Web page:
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Re: [jslint] for comma

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  • John Hawkinson
    Douglas Crockford wrote on Fri, 15 Jul 2011 ... I guess I m confused what the guiding principle for JSLint is. I thought it was to
    Message 1 of 33 , Jul 20, 2011
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      Douglas Crockford <douglas@...> wrote on Fri, 15 Jul 2011
      at 21:46:41 -0000 in <ivqcg1+p0ua@...>:

      > Is anyone still using comma expressions in the control part of for
      > statements? I think this is a bad practice, but JSLint currently
      > tolerates it.

      I guess I'm confused what the guiding principle for JSLint is.

      I thought it was to improve Javascript code quality by catching
      programmer errors that pertain to language defects, but I think really
      I was wrong.

      It seems to be about enforcing Good Style. Unfortunately there is very
      little disagreement aobut what constitutes Good Style.

      I guess this is frustrating for me because I disagree with Douglas on
      whether a number of things are Good Style.

      More and more JSLint features are added that are things I don't feel
      comfortable with, that make me write code that is convoluted and less
      clear, and I don't like that. I don't write a lot of Javascript, and I
      find the cost of having to deal with JSLint (keeping up with the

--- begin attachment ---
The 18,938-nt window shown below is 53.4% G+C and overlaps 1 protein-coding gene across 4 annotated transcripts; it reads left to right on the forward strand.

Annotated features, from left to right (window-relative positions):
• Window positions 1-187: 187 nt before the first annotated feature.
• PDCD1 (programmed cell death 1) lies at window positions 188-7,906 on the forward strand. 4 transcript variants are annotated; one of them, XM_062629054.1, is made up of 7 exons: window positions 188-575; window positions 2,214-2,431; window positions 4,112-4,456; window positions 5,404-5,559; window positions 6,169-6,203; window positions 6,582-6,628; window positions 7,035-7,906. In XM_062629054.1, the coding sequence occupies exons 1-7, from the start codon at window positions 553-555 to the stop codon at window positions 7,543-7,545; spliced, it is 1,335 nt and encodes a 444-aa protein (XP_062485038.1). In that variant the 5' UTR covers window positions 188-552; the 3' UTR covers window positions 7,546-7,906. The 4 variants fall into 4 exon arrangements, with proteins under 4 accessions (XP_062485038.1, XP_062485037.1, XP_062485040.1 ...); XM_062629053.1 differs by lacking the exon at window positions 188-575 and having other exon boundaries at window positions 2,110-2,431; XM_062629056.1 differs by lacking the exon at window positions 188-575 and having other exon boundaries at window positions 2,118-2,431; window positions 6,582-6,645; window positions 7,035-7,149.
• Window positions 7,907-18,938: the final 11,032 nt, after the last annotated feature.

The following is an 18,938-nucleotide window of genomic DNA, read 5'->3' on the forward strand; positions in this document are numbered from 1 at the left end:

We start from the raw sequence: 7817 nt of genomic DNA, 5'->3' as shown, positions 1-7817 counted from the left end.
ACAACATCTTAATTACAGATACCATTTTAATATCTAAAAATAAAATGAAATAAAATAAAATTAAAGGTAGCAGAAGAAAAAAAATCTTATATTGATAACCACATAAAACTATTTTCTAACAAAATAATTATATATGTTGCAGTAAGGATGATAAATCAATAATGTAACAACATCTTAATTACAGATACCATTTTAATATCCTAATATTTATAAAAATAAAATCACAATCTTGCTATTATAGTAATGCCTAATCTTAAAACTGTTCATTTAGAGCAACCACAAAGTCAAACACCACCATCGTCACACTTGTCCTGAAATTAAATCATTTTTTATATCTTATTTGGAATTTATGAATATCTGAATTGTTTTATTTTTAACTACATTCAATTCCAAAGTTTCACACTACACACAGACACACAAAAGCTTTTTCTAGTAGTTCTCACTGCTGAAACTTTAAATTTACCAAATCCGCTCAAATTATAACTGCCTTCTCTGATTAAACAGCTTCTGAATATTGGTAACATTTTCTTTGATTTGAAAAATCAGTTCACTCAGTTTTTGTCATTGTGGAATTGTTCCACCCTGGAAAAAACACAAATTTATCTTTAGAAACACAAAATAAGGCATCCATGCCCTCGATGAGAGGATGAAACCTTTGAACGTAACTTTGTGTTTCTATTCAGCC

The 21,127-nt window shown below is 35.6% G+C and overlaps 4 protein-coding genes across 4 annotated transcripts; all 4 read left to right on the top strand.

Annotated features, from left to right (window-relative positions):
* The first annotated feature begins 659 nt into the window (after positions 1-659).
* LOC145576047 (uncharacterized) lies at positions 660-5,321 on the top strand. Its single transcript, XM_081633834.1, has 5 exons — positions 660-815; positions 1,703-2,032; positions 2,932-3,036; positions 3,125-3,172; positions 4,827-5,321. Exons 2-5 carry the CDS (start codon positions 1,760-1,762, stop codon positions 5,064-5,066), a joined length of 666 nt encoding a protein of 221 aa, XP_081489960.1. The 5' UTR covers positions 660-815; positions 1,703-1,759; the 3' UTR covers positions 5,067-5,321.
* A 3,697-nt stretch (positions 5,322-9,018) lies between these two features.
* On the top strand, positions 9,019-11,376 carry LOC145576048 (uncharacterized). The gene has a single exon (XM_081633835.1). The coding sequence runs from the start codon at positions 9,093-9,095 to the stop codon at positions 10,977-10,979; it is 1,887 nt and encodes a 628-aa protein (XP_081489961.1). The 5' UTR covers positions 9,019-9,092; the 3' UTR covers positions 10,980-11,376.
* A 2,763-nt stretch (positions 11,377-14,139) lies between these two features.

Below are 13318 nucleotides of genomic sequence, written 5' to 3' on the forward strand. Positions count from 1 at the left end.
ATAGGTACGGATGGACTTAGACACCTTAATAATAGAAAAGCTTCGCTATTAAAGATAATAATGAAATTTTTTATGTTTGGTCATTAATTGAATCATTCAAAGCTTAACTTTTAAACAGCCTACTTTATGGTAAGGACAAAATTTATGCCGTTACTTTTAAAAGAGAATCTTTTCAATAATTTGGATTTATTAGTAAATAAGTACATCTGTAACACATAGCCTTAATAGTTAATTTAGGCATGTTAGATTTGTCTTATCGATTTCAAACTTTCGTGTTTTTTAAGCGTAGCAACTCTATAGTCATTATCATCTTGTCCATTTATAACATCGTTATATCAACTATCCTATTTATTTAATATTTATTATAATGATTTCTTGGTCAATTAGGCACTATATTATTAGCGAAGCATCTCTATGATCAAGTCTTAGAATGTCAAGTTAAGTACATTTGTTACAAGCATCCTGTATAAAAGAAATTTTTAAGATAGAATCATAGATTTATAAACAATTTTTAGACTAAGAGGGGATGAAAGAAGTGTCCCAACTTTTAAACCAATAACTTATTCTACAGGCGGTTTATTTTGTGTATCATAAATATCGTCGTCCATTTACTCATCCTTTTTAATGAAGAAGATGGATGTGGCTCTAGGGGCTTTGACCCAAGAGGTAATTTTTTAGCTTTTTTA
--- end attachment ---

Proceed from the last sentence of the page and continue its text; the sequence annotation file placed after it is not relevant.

JSLinting, as it were) is exceeding the cost of actually writing code.


      I don't see a good reason for JSLint to exclude comma expressions in
      for(;;) loops. They are not a common error, and they are no different
      in Javascript than they are in C (or am I wrong on this?).

      --jhawk@...
      John Hawkinson
    • Douglas Crockford
      ... So how do you design a programming style? What justification is there for preferring one feature over another? One school says that Just Cuz is an
      Message 33 of 33 , Jul 21, 2011
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        > > Can you come up with an example where
        > > their use makes code clearer?
        >
        > Why is that "the real question"?
        >
        > Computer languages are tools. The tools are flexible and varied.
        > Absent a very clear harm, we should not remove flexibility.

        So how do you design a programming style? What justification is there for preferring one feature over another? One school says that "Just Cuz" is an adequate criteria. It just comes down to personal taste. And even though we know it isn't true, we are all free to believe that one person's taste is as good as anyone else's.

        My approach is different. I am trying to have mechanical identification of defects. There are some situations that are difficult to distinguish mechanically, so I now consider all of those cases problematic, even when they are not obviously wrong.

        I believe strongly in subsetting, and my design of subsets factors in things like mechanical identification.

        There are certainly tradeoffs here. I am rejecting some features. But I think this is a minimal cost because those features are not essential. We can still write very good programs without them. The benefit is that we can mechanically detect more defects. An unexpected but significant benefit is that the subset is itself a better language than the whole language, and the programs written in that subset tend to communicate better to other humans.
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